The illness could also lead to difficulty breathing and call for emergency care. Those with pre-existing illnesses, including high blood pressure and diabetes, are more at risk. Currently, there isn’t a cure or vaccine for the virus. 

Ways to Avoid Spreading the Virus

Ways to Avoid Spreading the Virus

You can avoid spreading the virus by following a few simple steps. Most are common and should be used daily beyond the outbreak for good hygiene.

 

  • Avoid contact with anyone that’s sick. And, stay at home if you’re sick. 
  • Cover your mouth when you cough or sneeze using a flexed elbow or a tissue. If you use a tissue throw it away and wash your hands immediately. 
  • Try not to touch your face, eyes and mouth. 
  • Wash your hands for at least 20 seconds and use sanitizer frequently. 
  • Disinfect frequently – especially doorknobs, rails and anything often touched at work or home. 
  • Keep your immune system strong with fluids and a nutritious diet.
About Travel Concerns

About Travel Concerns

WHO says the risk of the virus is still low, but the risk varies depending on where you live or if you’re traveling. Before you travel, check the latest updates regarding your travel, events and the area you’ll be visiting.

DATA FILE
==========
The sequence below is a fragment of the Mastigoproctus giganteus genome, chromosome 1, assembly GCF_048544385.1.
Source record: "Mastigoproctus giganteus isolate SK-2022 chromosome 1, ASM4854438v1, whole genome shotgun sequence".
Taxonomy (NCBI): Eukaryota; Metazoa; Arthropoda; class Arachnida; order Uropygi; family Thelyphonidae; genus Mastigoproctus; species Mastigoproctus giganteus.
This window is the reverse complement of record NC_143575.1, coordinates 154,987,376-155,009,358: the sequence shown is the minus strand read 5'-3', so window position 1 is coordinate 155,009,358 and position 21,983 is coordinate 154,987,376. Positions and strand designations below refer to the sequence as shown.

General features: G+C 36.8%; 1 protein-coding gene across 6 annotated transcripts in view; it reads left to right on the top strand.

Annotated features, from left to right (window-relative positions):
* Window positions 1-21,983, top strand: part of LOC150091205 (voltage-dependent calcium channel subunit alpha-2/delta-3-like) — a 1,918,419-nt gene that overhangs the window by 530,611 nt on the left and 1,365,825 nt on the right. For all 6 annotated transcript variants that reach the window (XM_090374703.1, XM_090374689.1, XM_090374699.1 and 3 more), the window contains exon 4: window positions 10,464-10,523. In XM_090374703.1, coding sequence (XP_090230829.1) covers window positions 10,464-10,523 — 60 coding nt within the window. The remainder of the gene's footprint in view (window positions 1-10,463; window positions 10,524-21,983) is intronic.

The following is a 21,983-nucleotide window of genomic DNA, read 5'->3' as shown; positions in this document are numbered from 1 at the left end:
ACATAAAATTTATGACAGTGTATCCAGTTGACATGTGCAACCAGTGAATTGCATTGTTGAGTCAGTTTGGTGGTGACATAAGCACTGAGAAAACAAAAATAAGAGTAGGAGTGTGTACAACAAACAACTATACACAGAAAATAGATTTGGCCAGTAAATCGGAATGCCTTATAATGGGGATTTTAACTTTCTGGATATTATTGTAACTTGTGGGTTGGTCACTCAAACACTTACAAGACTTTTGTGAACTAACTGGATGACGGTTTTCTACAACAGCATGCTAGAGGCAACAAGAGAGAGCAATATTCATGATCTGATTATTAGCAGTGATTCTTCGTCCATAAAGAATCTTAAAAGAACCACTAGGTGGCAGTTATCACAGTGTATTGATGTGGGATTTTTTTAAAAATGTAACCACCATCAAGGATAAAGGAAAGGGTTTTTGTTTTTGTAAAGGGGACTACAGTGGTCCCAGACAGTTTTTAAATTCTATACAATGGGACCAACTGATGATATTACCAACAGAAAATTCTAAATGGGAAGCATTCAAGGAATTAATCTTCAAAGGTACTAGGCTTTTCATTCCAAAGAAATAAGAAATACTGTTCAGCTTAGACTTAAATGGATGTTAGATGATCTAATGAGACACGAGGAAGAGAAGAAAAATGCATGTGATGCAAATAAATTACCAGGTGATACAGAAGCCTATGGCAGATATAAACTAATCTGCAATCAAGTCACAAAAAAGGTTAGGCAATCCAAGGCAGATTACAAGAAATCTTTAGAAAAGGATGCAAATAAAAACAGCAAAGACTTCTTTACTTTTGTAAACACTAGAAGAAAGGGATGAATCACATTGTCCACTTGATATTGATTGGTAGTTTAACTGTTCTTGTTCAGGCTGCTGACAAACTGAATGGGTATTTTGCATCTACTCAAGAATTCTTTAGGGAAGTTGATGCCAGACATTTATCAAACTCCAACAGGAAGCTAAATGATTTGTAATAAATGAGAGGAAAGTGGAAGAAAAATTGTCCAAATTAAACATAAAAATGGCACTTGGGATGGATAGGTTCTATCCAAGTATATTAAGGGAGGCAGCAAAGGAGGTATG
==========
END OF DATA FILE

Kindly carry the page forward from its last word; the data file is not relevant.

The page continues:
A Note about Face Masks

A Note about Face Masks

GettyImages-1205492287-min (1)  If you’re perfectly healthy, experts say that you don’t need a mask when out and about. Save the masks for those that are sick to prevent spreading the illness. However, face masks should be used by healthcare workers. 

Watch Out for Scams

Watch Out for Scams

Unfortunately, cybercriminals are taking advantage of the epidemic with scams tied to the coronavirus. They’re targeting people a number of ways including acting as officials with the latest local updates on the virus in exchange for personal information. Criminals are also acting as officials asking for donations to fight the outbreak via phone and email. WHO advises families that they never ask you to log in, ask you to visit a link outside of www.who.int. They also never ask you to donate to emergency response plans or funding. Before you share any information, verify any information possible – links, email addresses or companies. 

If you’ve fallen for a scam report it to the Federal Trade Commission based on the scam method. Change all log-in information immediately and keep watch on your accounts. To keep your information safe beyond the outbreak consider an identity theft protection service to automatically alert you if your personal data has been compromised. 

Stay in the Know

Stay in the Know

Here are a few resources to stay in the know and get the most accurate and update to date information about the outbreak. 

COVID-19 Resource Center

COVID-19 Resource Center

Get the latest information about the Coronavirus and what you can do to stay safe.

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dashia

Written by

Dashia Starr

Dashia researches and writes on all things home automation and security. She focuses on the latest news, products, and providers to share only the best with you.